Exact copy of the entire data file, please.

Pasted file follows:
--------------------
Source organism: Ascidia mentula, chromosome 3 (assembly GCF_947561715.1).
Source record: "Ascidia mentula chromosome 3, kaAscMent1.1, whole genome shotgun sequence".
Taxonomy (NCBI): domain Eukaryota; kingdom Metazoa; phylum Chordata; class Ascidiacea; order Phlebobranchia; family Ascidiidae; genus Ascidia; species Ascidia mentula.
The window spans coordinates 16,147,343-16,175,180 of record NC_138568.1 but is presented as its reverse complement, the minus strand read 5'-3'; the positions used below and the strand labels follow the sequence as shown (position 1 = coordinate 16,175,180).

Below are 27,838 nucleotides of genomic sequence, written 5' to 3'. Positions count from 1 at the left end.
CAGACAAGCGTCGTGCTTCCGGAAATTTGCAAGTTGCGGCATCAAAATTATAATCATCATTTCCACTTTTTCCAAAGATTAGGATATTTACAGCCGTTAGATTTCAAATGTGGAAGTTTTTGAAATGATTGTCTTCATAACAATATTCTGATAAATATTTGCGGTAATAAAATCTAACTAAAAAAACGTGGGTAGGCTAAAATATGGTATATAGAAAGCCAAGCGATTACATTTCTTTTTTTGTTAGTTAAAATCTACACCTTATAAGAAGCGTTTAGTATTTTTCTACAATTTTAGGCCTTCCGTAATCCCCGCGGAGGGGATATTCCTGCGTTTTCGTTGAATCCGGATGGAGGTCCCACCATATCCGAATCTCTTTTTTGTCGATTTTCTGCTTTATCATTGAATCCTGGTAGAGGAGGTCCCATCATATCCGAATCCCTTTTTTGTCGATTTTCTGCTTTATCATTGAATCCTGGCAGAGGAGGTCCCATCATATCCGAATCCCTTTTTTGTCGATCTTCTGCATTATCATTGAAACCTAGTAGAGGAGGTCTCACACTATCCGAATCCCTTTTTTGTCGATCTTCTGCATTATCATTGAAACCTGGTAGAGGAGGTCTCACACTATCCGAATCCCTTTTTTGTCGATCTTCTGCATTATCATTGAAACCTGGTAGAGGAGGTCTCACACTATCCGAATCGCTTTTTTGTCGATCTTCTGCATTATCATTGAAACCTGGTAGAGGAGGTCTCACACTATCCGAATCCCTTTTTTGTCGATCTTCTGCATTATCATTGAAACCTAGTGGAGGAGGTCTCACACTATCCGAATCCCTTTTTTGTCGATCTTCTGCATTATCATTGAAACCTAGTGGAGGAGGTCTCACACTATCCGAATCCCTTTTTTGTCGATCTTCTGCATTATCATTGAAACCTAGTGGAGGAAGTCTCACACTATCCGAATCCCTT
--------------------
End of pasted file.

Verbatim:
Source organism: Ascidia mentula, chromosome 3 (assembly GCF_947561715.1).
Source record: "Ascidia mentula chromosome 3, kaAscMent1.1, whole genome shotgun sequence".
Taxonomy (NCBI): domain Eukaryota; kingdom Metazoa; phylum Chordata; class Ascidiacea; order Phlebobranchia; family Ascidiidae; genus Ascidia; species Ascidia mentula.
The window spans coordinates 16,147,343-16,175,180 of record NC_138568.1 but is presented as its reverse complement, the minus strand read 5'-3'; the positions used below and the strand labels follow the sequence as shown (position 1 = coordinate 16,175,180).

Below are 27,838 nucleotides of genomic sequence, written 5' to 3'. Positions count from 1 at the left end.
CAGACAAGCGTCGTGCTTCCGGAAATTTGCAAGTTGCGGCATCAAAATTATAATCATCATTTCCACTTTTTCCAAAGATTAGGATATTTACAGCCGTTAGATTTCAAATGTGGAAGTTTTTGAAATGATTGTCTTCATAACAATATTCTGATAAATATTTGCGGTAATAAAATCTAACTAAAAAAACGTGGGTAGGCTAAAATATGGTATATAGAAAGCCAAGCGATTACATTTCTTTTTTTGTTAGTTAAAATCTACACCTTATAAGAAGCGTTTAGTATTTTTCTACAATTTTAGGCCTTCCGTAATCCCCGCGGAGGGGATATTCCTGCGTTTTCGTTGAATCCGGATGGAGGTCCCACCATATCCGAATCTCTTTTTTGTCGATTTTCTGCTTTATCATTGAATCCTGGTAGAGGAGGTCCCATCATATCCGAATCCCTTTTTTGTCGATTTTCTGCTTTATCATTGAATCCTGGCAGAGGAGGTCCCATCATATCCGAATCCCTTTTTTGTCGATCTTCTGCATTATCATTGAAACCTAGTAGAGGAGGTCTCACACTATCCGAATCCCTTTTTTGTCGATCTTCTGCATTATCATTGAAACCTGGTAGAGGAGGTCTCACACTATCCGAATCCCTTTTTTGTCGATCTTCTGCATTATCATTGAAACCTGGTAGAGGAGGTCTCACACTATCCGAATCGCTTTTTTGTCGATCTTCTGCATTATCATTGAAACCTGGTAGAGGAGGTCTCACACTATCCGAATCCCTTTTTTGTCGATCTTCTGCATTATCATTGAAACCTAGTGGAGGAGGTCTCACACTATCCGAATCCCTTTTTTGTCGATCTTCTGCATTATCATTGAAACCTAGTGGAGGAGGTCTCACACTATCCGAATCCCTTTTTTGTCGATCTTCTGCATTATCATTGAAACCTAGTGGAGGAAGTCTCACACTATCCGAATCCCTT